Professional Development Grants for Nonprofits in Louisiana
Professional Development Grants for Nonprofits in Louisiana
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South Arts, Inc.
NOTE: Due to COVID-19, travel for professional development might not be possible. Applications will be accepted for virtual professional development opportunities as well as staff training.
New applicants are encouraged to contact the program officer to discuss eligibility prior to submitting an application. Applications are accepted on a rolling basis. Applications must be submitted at least 60 days prior to the project start date.
Professional Development and Artistic Planning Grants are available to support the professional development needs of Southern presenters, programmers, or curators, for strengthening program design or increasing organizational capacity. South Arts strongly believes professional development for presenters/programmers/curators is integral to success, including traveling to see new works and attending convenings. This grant program is open to film, visual arts, performing arts, traditional arts, literary arts, and multidisciplinary organizations.
This funding can support staff’s travel expenses to conferences, festivals, exhibitions, workshops, and other professional development opportunities. Funding also supports guest artists’ or guest curators’ travel expenses for onsite planning meetings with presenting organizations. These grants support travel expenses (for example, lodging and air/ground transportation), admission/registration fees, and other related expenses. In addition, these grants support expenses for virtual professional development opportunities and staff training (for example, diversity, equity, inclusion and accessibility training or technology training for virtual engagements).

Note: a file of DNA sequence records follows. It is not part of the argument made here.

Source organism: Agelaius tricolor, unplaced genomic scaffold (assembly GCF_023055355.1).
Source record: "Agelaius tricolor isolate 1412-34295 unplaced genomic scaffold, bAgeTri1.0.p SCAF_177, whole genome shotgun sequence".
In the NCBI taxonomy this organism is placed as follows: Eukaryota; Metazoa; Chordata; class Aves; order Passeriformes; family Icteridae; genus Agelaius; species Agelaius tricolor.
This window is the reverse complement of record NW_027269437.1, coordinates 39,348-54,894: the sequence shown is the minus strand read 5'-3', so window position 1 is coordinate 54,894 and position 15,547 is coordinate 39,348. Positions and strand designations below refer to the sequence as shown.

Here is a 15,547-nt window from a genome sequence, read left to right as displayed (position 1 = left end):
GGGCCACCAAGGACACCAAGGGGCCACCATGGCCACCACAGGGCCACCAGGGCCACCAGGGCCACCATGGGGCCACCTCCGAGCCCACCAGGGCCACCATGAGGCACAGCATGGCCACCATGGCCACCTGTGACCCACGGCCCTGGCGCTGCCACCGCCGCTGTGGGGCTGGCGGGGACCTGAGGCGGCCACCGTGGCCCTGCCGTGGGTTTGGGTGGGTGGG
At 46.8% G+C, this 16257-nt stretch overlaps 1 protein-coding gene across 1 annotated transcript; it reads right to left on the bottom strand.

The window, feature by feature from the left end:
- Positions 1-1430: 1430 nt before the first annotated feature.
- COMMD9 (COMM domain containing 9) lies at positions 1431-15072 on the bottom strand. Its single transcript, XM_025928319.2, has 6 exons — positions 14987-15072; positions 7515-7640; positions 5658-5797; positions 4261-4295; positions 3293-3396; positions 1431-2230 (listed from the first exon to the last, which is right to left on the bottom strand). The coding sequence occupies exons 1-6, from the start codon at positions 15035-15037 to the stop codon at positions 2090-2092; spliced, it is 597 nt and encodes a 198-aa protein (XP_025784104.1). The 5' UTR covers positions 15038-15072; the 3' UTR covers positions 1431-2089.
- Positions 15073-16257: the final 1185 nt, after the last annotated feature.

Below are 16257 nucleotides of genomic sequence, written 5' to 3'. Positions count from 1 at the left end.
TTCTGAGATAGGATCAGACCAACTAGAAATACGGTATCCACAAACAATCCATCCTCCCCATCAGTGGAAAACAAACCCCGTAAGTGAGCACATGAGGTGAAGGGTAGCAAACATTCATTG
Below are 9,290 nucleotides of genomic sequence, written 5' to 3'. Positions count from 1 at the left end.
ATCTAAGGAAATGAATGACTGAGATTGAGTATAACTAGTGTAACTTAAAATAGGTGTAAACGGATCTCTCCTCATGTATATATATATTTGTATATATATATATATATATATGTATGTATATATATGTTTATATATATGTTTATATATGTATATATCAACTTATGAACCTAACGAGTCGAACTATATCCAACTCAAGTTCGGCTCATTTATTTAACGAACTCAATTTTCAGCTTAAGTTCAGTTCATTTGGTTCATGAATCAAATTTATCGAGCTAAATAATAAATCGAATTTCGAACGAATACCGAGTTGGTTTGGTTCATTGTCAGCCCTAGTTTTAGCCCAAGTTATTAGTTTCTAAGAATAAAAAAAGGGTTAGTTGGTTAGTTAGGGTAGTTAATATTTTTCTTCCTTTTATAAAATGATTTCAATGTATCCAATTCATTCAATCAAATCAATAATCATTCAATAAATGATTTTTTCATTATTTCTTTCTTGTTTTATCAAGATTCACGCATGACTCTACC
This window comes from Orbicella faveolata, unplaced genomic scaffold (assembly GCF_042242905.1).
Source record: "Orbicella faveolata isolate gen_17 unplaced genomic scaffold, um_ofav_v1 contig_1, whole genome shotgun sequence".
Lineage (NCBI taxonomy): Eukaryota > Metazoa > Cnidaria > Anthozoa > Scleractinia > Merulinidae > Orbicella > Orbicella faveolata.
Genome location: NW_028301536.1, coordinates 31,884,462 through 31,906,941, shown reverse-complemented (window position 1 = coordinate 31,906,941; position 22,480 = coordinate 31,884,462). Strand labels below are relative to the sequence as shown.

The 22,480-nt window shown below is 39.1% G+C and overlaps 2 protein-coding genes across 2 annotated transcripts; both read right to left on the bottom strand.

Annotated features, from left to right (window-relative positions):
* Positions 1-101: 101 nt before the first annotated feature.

South Arts is committed to diversity, equity, inclusion, and accessibility. We have prioritized this commitment to ensure that Black, Indigenous, and People of Color (BIPOC) led organizations, LGBTQIA+ led organizations, and organizations led by people with disabilities are represented as both applicants and grantees. In addition, we encourage applications for projects that engage BIPOC artists, LGBTQIA+ artists, and artists with disabilities.
National Trust for Historic Preservation
Grants from National Trust Preservation Funds (NTPF) are intended to encourage preservation at the local level by supporting on-going preservation work and by providing seed money for preservation projects. These grants help stimulate public discussion, enable local groups to gain the technical expertise needed for preservation projects, introduce the public to preservation concepts and techniques, and encourage financial participation by the private sector.
A small grant at the right time can go a long way and is often the catalyst that inspires a community to take action on a preservation project. Grants generally start at $2,500 and range up to $5,000. The selection process is very competitive.
National Trust Preservation Fund grants are awarded for planning activities and education efforts focused on preservation. Grant funds can be used to launch new initiatives or to provide additional support to on-going efforts.